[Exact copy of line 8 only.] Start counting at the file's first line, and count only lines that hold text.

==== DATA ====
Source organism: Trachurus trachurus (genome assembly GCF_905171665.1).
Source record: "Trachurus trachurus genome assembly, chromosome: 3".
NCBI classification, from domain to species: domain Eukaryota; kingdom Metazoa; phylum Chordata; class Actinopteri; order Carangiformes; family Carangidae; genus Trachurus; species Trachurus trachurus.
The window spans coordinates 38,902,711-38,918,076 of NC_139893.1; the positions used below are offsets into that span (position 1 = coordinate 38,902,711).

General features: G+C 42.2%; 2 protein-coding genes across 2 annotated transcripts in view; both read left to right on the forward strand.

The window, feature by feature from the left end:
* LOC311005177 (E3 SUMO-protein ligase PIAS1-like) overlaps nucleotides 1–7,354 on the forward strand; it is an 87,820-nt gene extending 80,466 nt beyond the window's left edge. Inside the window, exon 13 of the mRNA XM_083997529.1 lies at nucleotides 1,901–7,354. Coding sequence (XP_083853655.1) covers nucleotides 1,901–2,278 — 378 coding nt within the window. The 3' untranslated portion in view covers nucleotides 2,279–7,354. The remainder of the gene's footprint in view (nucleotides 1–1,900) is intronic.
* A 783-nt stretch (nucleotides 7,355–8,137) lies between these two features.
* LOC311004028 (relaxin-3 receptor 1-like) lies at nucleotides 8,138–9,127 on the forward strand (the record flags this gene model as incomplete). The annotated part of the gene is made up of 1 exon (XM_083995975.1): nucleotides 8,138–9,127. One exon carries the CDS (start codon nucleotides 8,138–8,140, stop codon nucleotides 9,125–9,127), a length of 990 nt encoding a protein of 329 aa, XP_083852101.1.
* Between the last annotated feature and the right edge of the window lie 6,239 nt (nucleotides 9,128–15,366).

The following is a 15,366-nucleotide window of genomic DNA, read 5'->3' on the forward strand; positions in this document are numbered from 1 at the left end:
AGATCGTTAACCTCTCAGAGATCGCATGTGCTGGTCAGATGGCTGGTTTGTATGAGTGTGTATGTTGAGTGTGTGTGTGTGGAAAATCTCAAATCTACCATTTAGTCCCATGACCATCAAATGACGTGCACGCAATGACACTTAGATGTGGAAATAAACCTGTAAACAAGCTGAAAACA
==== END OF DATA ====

* A 783-nt stretch (nucleotides 7,355–8,137) lies between these two features.